In a statement released later Friday night, the US Defense Department said that the acquisition process was conducted in accordance with applicable laws and regulations. The process cleared review by the US General Accounting Office and the Court of Federal Claims.

The department said that the additional contracts are planned for both cloud services and complementary migration and integration solutions necessary to achieve effective cloud adoption.

The Pentagon’s inspector general said in a separate statement on Friday night that it had not found evidence that they believe would prevent the Department of Defense from making a decision about the award of the contract. The watchdog agency, which was leading a review by multidisciplinary team of auditors, investigators, and attorneys, was aiming to have its work done by the end of November.

US Department of Defense under criticism

The Defense Department had come under criticism for its handling of the winner-take-all project, which was marred by accusations of improper ties between former Pentagon officials and Amazon. Oracle and International Business Machines Corp waged a fierce lobbying and legal campaign over the decision to choose just one provider, arguing it would imperil the Pentagons data and stiffle innovation. Both companies were later eliminated from the competition, but Oracle filed suit.

A judge said the company did not have the legal standing to challenge the terms of the procurement process. Oracle has appealed that verdict. Alphabet Inc’s Google, another large cloud provider, withdrew from consideration last year amid employee concerns over the company’s ties to defense contracting.

As recently as Tuesday, the Pentagon said Defense Defense Secretary Mark Esper had recused himself from any decisions involving the contract to avoid the appearance of a conflict of interest because his son works with one of the original applicants.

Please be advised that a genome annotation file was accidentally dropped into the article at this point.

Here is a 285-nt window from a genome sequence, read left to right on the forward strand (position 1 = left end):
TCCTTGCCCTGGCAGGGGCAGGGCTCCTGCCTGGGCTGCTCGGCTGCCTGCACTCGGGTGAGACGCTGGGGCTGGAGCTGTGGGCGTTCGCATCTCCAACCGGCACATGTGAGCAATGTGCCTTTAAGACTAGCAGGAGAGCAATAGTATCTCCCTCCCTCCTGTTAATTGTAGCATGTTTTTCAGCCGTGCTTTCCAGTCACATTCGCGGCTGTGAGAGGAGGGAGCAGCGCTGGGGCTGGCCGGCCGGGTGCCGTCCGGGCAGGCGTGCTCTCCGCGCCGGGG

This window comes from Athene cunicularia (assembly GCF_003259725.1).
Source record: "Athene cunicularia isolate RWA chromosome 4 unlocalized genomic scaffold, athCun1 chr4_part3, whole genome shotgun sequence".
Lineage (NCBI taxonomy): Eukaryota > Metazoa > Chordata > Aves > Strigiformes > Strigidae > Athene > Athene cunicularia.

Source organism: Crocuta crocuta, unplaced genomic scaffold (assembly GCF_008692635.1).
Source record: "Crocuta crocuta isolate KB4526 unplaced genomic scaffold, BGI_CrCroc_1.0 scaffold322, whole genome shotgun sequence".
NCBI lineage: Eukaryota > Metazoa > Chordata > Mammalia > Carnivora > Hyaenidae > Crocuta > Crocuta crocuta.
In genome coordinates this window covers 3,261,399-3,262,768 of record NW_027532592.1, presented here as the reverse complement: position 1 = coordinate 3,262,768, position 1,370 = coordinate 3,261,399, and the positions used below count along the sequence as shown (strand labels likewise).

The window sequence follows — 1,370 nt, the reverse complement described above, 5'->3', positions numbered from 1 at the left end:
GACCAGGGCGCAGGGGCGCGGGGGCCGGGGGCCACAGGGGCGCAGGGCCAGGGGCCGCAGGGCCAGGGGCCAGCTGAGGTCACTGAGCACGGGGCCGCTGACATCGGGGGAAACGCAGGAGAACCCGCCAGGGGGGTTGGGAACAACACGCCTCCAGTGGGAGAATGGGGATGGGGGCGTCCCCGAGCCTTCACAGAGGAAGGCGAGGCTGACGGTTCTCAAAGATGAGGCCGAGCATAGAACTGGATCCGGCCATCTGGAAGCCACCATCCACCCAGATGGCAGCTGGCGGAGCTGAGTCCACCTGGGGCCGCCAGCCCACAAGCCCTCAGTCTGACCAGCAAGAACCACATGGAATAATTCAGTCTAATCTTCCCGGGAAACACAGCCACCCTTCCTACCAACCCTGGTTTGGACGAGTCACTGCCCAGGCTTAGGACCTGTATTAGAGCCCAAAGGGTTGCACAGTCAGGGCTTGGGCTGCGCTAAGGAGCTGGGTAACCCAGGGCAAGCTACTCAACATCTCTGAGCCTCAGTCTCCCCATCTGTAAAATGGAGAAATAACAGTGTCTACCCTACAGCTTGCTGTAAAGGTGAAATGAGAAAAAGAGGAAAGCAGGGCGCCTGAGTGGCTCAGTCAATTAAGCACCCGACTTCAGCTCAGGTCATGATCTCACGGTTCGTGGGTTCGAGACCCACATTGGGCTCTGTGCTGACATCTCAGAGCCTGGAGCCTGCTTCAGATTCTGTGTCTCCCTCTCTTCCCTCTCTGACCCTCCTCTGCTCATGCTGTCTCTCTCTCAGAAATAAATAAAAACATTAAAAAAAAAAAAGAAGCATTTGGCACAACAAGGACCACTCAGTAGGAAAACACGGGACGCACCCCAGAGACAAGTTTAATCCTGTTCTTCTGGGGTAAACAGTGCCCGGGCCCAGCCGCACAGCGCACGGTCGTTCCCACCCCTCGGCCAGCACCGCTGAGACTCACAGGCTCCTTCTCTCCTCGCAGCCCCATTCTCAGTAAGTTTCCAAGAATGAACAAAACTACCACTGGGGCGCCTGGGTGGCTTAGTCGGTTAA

IBM confirmed that Espers son has been a digital strategy consultant with the company since February but said that his job was unrelated to IBMs pursuit of the cloud deal.

The government has ramped up scrutiny of large technology companies, including Amazon, Apple Inc, Facebook Inc and Google, over issues ranging from consumer privacy to marketplace competition. Yet even as Microsoft spent much of the 1990s wrangling with US officials, ultimately losing a landmark case that accused the software maker of anti-competitive practices, it has largely stayed out of the recent round of regulatory glare. The company has even become a steady government contractor.

Chris Lynch, the former director of the Pentagons Defense Digital Service who helped design the JEDI project, praised the decision on Twitter. JEDI Cloud is critical to our women and men in uniform, he wrote.

But, Representative Steve Womack of Arkansas, one of several Republican lawmakers who took their concerns about the process to the White House, said he remained concerned with the contract structure. He has said that the single source bid amounts to limiting competition.

Bezos and Microsoft founder Bill Gates are the two richest men in the world, according to the Bloomberg Billionaires Index.

Published on October 27, 2019